Trade and markets


United States of America
Commodity Group
Policy Category
Renewable energy
Policy Instrument
Biofuel policy
Considered lowering the mandatory renewable fuel consumption targets for 2018–2019 proposed in July 2017, on concerns that the originally proposed targets could lead to inadequate domestic supplies of biofuel to consumers. In October 2017, after meeting resistance from lawmakers, the initiative was abandoned.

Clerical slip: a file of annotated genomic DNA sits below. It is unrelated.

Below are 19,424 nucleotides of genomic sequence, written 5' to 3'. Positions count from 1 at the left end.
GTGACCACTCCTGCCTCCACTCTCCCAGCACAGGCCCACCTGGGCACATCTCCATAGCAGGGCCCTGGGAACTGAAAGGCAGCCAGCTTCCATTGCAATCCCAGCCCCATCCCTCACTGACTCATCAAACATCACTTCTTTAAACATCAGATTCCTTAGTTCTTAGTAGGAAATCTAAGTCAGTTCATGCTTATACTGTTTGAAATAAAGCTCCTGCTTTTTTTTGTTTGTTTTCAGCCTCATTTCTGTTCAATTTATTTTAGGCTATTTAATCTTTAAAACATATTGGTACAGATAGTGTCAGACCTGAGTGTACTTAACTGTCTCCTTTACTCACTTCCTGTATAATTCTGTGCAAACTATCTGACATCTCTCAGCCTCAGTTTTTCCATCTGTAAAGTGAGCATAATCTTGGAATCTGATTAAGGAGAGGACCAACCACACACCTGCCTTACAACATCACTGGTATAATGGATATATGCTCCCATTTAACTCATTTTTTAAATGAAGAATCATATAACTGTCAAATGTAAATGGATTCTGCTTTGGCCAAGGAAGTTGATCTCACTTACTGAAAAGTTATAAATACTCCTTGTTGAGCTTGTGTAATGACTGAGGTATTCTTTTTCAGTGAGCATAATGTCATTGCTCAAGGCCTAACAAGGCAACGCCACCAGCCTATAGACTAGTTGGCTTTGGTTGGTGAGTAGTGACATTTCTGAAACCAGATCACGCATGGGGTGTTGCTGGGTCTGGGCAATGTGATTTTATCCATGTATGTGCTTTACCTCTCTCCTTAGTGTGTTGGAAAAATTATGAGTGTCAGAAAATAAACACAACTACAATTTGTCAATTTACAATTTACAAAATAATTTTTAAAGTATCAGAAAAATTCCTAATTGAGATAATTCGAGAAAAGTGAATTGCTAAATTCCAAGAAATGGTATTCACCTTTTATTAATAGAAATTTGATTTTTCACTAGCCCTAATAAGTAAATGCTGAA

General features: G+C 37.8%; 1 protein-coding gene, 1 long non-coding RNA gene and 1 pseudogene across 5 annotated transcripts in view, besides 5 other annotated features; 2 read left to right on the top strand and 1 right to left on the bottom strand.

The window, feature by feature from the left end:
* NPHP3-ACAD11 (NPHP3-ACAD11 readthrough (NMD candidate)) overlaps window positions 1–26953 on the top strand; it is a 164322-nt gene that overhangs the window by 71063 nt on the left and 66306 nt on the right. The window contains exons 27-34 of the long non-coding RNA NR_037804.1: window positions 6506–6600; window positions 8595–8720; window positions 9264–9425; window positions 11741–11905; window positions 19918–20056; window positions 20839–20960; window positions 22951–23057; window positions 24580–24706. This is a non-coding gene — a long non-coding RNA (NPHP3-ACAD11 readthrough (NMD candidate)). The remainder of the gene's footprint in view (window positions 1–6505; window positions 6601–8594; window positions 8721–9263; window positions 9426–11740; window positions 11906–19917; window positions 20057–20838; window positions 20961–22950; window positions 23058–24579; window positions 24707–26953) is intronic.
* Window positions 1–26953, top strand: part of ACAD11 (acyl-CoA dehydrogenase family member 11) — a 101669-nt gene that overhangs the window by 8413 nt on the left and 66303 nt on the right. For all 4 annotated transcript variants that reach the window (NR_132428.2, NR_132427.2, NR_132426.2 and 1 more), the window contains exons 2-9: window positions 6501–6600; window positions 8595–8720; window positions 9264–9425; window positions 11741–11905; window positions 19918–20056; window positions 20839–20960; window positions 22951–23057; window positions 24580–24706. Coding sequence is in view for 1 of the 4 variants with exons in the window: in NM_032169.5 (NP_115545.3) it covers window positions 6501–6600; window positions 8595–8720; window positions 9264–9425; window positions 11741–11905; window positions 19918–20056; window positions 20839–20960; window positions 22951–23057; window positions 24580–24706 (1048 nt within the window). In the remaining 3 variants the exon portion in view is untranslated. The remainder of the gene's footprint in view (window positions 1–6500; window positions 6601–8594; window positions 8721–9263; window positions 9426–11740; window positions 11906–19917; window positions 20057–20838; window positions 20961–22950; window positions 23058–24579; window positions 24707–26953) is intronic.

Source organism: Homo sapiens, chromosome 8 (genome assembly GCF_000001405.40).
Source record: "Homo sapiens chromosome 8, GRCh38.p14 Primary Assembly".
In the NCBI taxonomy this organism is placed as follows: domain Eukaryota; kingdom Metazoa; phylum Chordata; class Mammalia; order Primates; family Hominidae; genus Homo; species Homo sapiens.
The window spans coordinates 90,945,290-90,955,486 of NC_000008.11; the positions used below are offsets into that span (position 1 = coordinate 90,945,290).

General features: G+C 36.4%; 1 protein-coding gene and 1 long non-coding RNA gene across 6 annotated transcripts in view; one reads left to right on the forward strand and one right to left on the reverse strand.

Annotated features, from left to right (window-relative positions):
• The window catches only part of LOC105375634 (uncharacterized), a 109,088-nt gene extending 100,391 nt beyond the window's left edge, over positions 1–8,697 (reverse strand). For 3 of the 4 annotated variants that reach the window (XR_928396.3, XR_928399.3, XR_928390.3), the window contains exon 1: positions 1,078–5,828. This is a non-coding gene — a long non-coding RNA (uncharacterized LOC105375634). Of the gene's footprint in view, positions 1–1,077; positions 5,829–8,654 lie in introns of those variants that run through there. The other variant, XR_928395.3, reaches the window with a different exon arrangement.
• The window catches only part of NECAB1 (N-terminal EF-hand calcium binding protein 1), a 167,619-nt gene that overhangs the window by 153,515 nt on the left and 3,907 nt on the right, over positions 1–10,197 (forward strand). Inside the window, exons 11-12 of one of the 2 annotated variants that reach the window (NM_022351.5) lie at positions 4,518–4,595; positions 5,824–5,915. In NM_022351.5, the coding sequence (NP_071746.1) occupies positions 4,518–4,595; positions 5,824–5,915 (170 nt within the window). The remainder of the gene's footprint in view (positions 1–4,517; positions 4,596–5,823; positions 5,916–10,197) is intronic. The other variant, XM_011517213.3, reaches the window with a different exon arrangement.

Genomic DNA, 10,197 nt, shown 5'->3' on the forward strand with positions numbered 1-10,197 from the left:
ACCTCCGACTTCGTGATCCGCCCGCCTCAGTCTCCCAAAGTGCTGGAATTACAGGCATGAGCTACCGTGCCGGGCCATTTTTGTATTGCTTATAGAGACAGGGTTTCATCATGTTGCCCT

The Environmental Protection Agency (EPA) published its proposals for mandatory consumption of total, conventional and advanced renewable fuels in 2018, as well as biomass-based diesel in 2019. As in past years, several of the proposed volumes range below the statutory targets set by Congress in 2007, allegedly reflecting the need to account for changing market realities. For 2018, EPA proposed (i) a slight year-on-year drop in the volume of total renewable fuels, which would keep volumes significantly below the congressional target; (ii) to leave non-advanced/‘conventional’ biofuels (mostly maize-based ethanol) unchanged compared to 2017, compliant with the original targets; and (iii) to lower advanced biofuels from the 2017 level, hence falling short of statutory volumes. Under the ‘advanced biofuels’ category, volumes of biomass-based diesel produced from vegetable oils and animal fats (which were raised in past years) would remain unchanged in 2019. Furthermore, ‘biomass-based diesel’ would continue to qualify as well under the ‘undifferentiated advanced biofuels’ category. EPA invited public comments on the proposed volumes, informing that final figures would be published by 30 November 2017. Representatives of the country’s biodiesel industry maintained that EPA’s biodiesel proposal continues to underestimate the sector’s capacity to produce much higher volumes.